Motivating a dog is easy. There is absolutely nothing my dog won't do for a treat. But motivating a human? Particularly an adult human? That's a complex process. If something (like, say, training) doesn't have an immediate payoff, how do we motivate adults to participate? If we want them to participate in their free time, are we looking at an insurmountable task?
I recently ran across an article on the CommLab India blog by Aruna Vayuvegula on Motivational Factors to Consider in eLearning and LMS Design. Vayuvegula referenced a paper called Worker Motivation in Crowdsourcing by Nicolas Kaufmann, Thimo Schulze, and Daniel Viet. I don't want to reinvent the wheel too much here by rehashing the parallels Vayuvegula pulled from the crowdsourcing study to apply to eLearning, but both the blog post and the study are pretty good reads if you'd like to dive in a bit further. What I did want to share, however, is a chart from the study outlining workers' motivations in crowdsourcing. (You can click the image to see a larger view.)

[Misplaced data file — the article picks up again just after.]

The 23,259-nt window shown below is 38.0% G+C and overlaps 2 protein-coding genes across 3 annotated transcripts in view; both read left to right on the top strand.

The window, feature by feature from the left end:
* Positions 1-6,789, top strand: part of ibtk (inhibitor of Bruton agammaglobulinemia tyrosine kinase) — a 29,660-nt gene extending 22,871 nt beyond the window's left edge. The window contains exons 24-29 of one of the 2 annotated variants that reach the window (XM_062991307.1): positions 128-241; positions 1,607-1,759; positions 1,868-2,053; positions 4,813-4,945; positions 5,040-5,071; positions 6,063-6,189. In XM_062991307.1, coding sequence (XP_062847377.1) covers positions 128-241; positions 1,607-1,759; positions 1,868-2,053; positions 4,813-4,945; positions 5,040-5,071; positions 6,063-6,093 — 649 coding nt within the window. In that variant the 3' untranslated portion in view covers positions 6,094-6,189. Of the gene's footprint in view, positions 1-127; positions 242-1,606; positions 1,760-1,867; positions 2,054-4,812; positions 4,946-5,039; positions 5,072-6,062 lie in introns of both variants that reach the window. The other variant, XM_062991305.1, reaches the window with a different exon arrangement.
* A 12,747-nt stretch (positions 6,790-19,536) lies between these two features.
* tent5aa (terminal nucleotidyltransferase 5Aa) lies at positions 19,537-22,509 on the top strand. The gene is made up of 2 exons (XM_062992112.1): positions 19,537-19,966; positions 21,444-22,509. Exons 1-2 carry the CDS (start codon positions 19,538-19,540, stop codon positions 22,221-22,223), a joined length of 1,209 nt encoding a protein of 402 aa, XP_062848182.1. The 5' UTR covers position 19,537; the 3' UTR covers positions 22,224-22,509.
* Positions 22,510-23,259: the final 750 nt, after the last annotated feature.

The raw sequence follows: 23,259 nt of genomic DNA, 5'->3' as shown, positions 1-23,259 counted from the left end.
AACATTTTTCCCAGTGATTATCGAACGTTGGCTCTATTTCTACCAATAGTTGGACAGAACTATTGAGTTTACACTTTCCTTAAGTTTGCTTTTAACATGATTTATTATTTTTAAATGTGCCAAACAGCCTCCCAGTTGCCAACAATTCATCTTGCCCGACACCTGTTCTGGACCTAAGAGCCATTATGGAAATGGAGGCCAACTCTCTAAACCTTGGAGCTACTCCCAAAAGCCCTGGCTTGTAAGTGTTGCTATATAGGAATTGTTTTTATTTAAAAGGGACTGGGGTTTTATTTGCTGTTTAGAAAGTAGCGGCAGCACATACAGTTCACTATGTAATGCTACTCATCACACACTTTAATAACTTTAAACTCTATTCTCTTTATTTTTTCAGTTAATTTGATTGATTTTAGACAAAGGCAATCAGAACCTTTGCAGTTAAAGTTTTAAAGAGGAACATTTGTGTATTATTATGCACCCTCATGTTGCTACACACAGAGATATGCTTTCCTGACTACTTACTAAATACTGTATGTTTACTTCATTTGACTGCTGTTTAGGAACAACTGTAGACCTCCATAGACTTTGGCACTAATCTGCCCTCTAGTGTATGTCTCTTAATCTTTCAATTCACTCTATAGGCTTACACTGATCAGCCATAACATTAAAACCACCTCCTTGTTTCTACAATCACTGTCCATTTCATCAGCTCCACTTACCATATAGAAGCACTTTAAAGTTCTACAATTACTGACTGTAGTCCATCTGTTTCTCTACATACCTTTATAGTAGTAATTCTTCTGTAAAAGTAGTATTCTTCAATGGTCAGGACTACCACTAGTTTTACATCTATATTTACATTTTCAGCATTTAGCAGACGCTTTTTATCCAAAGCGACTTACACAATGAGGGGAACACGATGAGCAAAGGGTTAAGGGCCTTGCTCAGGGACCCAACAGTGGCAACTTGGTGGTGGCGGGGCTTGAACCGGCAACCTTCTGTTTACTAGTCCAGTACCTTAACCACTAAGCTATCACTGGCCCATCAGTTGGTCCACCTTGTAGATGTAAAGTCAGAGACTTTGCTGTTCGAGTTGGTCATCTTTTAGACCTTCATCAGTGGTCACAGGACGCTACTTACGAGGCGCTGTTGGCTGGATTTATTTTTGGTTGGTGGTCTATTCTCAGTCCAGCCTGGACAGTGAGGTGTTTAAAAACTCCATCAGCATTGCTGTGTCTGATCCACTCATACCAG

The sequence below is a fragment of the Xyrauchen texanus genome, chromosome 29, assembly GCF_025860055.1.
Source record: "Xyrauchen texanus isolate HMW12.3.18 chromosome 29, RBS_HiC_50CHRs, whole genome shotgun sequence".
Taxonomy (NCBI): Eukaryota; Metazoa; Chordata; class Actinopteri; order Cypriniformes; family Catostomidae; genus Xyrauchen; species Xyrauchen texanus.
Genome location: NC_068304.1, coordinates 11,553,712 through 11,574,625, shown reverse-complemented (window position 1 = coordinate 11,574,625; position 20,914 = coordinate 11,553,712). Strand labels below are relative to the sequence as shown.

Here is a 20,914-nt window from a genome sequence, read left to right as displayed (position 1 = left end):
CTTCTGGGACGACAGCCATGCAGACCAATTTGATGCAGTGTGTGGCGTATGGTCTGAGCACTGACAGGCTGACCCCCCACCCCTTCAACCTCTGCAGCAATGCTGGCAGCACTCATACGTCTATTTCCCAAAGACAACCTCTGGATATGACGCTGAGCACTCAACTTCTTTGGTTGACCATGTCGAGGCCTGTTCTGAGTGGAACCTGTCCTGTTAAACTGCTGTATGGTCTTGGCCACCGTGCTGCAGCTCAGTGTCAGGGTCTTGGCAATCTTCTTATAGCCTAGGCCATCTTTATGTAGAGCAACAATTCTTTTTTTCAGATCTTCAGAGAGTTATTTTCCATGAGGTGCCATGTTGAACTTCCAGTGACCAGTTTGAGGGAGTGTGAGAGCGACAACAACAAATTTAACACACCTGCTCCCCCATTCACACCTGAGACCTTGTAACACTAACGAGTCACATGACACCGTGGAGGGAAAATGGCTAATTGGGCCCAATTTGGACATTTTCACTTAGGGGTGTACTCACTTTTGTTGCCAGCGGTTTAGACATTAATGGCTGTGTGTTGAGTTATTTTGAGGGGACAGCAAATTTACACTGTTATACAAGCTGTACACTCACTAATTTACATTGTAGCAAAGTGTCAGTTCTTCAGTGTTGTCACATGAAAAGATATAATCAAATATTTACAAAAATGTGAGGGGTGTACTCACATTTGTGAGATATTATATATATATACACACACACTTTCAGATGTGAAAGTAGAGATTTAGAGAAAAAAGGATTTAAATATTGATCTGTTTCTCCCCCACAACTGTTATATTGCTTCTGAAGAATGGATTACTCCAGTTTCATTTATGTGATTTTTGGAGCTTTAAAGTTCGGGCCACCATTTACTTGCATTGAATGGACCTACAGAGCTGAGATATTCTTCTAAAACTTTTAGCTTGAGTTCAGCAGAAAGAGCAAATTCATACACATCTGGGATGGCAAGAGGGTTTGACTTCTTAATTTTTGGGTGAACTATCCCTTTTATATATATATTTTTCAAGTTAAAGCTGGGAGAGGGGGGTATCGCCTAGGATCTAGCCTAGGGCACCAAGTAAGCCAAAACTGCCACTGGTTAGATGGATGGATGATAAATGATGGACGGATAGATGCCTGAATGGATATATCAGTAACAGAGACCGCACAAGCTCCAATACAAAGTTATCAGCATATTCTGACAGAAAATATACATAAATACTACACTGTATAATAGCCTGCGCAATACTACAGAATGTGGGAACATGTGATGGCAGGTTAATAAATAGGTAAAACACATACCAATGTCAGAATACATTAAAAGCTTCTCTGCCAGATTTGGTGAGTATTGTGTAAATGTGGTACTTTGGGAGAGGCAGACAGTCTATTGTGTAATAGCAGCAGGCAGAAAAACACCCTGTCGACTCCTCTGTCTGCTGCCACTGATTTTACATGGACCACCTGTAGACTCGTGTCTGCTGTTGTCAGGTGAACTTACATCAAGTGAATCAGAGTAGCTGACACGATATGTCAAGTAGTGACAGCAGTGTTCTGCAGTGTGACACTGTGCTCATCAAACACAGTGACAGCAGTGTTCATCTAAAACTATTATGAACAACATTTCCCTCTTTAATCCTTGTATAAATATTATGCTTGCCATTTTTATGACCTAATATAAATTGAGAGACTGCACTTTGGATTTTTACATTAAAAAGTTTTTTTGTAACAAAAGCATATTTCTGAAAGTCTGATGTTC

The motivational factors post by Vayuvegula goes so far as to give examples of how to tweak eLearning to apply to the different intrinsic and extrinsic motivators listed above. It also inspired me to look into what others in the eLearning field had to say about learning motivation. In doing so, I found a great post from Connie Malamed from a few years ago on Motivating the Instructional Designer (hey, sometimes we're the ones who need the motivation!) Are you tasked with motivating adults in your learning? What's your secret?
Here are some of my own previous articles on motivation:
- eLearning & Gamification: The Octalysis Framework
- eLearning & Gamification: Apply the Octalysis Framework to Your Training
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